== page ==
Table 6.57Symptoms: pain

Pain outcomeReferenceInterventionAssessment timeOutcome/effect size
Knee osteoarthritis
Acupuncture vs sham/no treatment
WOMAC pain (outlier study removed to remove heterogeneity)1MA (White et al. 2007) 4 RCTs, N=1246Acupuncture vs sham acupunctureShort term (up to 25 weeks)WMD 0.87,% CI 0.40 to 1.34, p=0.0003
WOMAC pain1MA (White et al. 2007) 3 RCTs, N=1178Acupuncture vs sham acupunctureLong term (up to 52 weeks)WMD 0.54,% CI 0.05 to 1.04, p<0.05
WOMAC pain1MA (White et al. 2007) 2 RCTs, N=403Acupuncture vs true sham acupunctureShort term (up to 25 weeks)Significant heterogeneity
WOMAC pain1MA (White et al. 2007) 4 RCTs, N=927Acupuncture vs no additional treatmentShort term (up to 25 weeks)WMD 3.42,% CI 2.58 to 4.25, p<0.05
WOMAC pain1MA (White et al. 2007)Acupuncture vs other sham treatment (sham TENS)Short term (up to 25 weeks)Insufficient data
WOMAC pain1MA (White et al. 2007)Acupuncture vs other sham treatment (sham AL-TENS or education)Short term (up to 25 weeks)Insufficient data
Unilateral acupuncture vs bilateral acupuncture
Pain (VAS)1 RCT (Tillu et al. 2001 2207)Unilateral acupuncture vs bilateral acupuncture2 weeks and at 4.5 months post- intervention.NS
Electroacupuncture vs ice massage
Pain at rest, PPI scale of 1–51 RCT (Yurtkuran and Kocagil 1999)Electroacupuncture vs ice massage2 weeks (end of treatment)NS
Electroacupuncture vs AL-TENS
Pain at rest PPI scale of 1–51 RCT (Yurtkuran and Kocagil 1999)Electroacupuncture vs AL-TENS2 weeks (end of treatment)NS
Hip
Acupuncture vs sham acupuncture
Pain intensity (VAS)1 RCT (Fink et al. 2001) (N=67)Acupuncture vs placebo (sham acupuncture)1 week, 6 weeks and 6 months post- intervention.NS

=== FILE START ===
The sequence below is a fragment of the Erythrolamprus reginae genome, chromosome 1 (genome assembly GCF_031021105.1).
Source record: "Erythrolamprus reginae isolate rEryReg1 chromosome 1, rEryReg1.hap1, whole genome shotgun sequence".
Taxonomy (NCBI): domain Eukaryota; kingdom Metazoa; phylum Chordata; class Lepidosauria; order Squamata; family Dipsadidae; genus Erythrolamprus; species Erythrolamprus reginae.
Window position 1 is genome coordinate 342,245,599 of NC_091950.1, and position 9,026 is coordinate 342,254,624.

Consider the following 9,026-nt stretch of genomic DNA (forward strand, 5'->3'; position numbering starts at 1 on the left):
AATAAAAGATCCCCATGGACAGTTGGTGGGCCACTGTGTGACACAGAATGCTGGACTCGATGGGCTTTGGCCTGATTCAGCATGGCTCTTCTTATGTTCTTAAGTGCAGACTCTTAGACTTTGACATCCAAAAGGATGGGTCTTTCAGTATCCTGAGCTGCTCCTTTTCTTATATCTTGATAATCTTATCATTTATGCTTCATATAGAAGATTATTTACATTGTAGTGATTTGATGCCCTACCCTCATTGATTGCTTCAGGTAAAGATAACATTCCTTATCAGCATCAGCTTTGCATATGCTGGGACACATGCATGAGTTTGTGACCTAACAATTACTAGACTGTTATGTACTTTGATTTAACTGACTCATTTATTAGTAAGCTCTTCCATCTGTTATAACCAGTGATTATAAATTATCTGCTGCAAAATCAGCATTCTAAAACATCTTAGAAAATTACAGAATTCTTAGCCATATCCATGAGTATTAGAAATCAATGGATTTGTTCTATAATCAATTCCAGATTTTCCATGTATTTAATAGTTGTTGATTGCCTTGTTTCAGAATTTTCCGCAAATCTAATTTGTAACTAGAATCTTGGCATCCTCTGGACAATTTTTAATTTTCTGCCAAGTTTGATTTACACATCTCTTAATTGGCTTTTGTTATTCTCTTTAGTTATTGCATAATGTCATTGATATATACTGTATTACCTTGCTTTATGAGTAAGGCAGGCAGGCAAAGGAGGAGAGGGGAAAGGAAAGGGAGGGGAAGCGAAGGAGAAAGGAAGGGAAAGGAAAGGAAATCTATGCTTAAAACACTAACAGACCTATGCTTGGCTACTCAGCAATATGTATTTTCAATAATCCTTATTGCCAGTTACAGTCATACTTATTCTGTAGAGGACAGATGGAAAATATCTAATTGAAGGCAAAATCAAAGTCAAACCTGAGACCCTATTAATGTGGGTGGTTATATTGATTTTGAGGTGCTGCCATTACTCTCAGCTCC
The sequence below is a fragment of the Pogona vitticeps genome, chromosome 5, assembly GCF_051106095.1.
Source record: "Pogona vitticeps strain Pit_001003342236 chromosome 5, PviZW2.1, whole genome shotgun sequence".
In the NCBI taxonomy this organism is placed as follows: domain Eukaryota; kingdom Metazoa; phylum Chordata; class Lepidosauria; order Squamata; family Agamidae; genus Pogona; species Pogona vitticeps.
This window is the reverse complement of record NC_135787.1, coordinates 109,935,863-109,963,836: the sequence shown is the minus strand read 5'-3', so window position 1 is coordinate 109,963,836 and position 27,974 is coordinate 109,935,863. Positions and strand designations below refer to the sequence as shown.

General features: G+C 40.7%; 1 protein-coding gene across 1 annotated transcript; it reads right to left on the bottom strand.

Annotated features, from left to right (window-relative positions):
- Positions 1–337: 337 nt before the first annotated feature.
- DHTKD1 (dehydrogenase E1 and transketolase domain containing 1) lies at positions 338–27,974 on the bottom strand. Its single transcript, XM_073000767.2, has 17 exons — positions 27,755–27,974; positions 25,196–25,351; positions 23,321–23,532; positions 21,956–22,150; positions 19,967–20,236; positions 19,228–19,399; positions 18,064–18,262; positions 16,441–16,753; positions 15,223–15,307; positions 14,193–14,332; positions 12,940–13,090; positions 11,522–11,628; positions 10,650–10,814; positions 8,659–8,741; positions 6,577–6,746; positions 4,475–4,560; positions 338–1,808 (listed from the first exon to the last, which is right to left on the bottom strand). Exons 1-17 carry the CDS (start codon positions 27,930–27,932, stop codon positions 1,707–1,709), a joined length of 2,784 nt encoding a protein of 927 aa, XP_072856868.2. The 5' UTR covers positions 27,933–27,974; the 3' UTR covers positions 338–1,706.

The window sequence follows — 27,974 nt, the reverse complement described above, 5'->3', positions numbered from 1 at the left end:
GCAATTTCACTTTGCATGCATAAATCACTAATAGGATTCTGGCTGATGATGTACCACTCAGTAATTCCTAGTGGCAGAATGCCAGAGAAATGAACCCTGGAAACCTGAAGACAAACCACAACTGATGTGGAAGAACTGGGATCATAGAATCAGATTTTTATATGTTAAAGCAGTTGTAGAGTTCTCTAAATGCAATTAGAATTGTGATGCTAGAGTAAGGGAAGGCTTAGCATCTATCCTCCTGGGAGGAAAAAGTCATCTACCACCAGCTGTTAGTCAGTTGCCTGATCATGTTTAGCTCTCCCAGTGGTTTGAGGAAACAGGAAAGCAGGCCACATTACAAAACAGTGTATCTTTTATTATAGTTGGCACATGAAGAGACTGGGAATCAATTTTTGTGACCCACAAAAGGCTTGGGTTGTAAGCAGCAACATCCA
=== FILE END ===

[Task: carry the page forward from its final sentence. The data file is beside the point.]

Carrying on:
Thumb
Acupuncture vs mock TNS
Pain reduction, VAS (change from baseline and change from end-of treatment scores)1 RCT (Dickens and Lewis 1989) (N=13)Acupuncture was better than placebo (mock TNS)2 weeks post- interventionAcupuncture better
Pain reduction, VAS (change from baseline)1 RCT (Dickens and Lewis 1989) (N=13)Acupuncture was better than placebo (mock TNS)2 weeks post- interventionNS
Pain reduction, VAS (change from baseline)1 RCT (Dickens and Lewis 1989) (N=13)Acupuncture was better than placebo (mock TNS)End of treatmentAcupuncture worse
Knee or hip
Acupuncture vs no acupuncture
WOMAC pain(change from baseline)1 RCT (Witt et al. 2006) (N=712)Acupuncture vs no acupuncture3 months, end of treatmentMean change 43.7% (acupuncture) and 6.2%(no acupuncture), p<0.001
Mixed (knee, hip, finger, lumbar, thoracic or cervical)
Acupuncture vs sham acupuncture
Pain (patient’s assessment, scale 1–4, change from baseline) and tenderness (physician’s evaluation, scale 1–4, change from baseline)1 RCT (Gaw et al. 1975) (N=40)Acupuncture vs placebo (sham acupuncture)End of treatment (8 weeks) and at 2 weeks and 6 weeks post-interventionNS

From: 6, Non-pharmacological management of osteoarthritis

Cover of Osteoarthritis
Osteoarthritis: National Clinical Guideline for Care and Management in Adults.
NICE Clinical Guidelines, No. 59.
National Collaborating Centre for Chronic Conditions (UK).
Copyright © 2008, Royal College of Physicians of London.

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